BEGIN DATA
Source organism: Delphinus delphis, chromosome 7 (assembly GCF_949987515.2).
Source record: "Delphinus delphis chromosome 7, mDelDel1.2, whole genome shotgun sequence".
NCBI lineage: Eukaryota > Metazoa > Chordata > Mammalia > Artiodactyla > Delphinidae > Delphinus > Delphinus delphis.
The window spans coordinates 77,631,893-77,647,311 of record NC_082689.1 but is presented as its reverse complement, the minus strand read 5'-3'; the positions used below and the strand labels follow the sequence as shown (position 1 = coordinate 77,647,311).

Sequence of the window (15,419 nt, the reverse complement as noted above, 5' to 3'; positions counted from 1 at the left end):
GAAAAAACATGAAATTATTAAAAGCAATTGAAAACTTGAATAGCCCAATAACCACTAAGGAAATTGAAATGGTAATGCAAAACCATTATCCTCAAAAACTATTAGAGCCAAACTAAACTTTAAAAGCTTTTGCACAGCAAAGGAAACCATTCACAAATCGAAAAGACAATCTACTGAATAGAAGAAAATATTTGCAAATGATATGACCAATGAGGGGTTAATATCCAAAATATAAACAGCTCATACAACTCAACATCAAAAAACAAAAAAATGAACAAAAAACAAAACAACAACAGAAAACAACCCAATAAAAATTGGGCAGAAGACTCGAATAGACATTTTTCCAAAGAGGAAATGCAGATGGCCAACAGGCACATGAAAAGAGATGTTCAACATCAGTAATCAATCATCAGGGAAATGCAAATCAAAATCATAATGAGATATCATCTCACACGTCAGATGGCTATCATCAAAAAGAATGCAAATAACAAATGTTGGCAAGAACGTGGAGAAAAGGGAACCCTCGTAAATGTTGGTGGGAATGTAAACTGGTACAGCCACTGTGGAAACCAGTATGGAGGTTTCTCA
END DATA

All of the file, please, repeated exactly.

Source organism: Delphinus delphis, chromosome 7 (assembly GCF_949987515.2).
Source record: "Delphinus delphis chromosome 7, mDelDel1.2, whole genome shotgun sequence".
NCBI lineage: Eukaryota > Metazoa > Chordata > Mammalia > Artiodactyla > Delphinidae > Delphinus > Delphinus delphis.
The window spans coordinates 77,631,893-77,647,311 of record NC_082689.1 but is presented as its reverse complement, the minus strand read 5'-3'; the positions used below and the strand labels follow the sequence as shown (position 1 = coordinate 77,647,311).

Sequence of the window (15,419 nt, the reverse complement as noted above, 5' to 3'; positions counted from 1 at the left end):
GAAAAAACATGAAATTATTAAAAGCAATTGAAAACTTGAATAGCCCAATAACCACTAAGGAAATTGAAATGGTAATGCAAAACCATTATCCTCAAAAACTATTAGAGCCAAACTAAACTTTAAAAGCTTTTGCACAGCAAAGGAAACCATTCACAAATCGAAAAGACAATCTACTGAATAGAAGAAAATATTTGCAAATGATATGACCAATGAGGGGTTAATATCCAAAATATAAACAGCTCATACAACTCAACATCAAAAAACAAAAAAATGAACAAAAAACAAAACAACAACAGAAAACAACCCAATAAAAATTGGGCAGAAGACTCGAATAGACATTTTTCCAAAGAGGAAATGCAGATGGCCAACAGGCACATGAAAAGAGATGTTCAACATCAGTAATCAATCATCAGGGAAATGCAAATCAAAATCATAATGAGATATCATCTCACACGTCAGATGGCTATCATCAAAAAGAATGCAAATAACAAATGTTGGCAAGAACGTGGAGAAAAGGGAACCCTCGTAAATGTTGGTGGGAATGTAAACTGGTACAGCCACTGTGGAAACCAGTATGGAGGTTTCTCA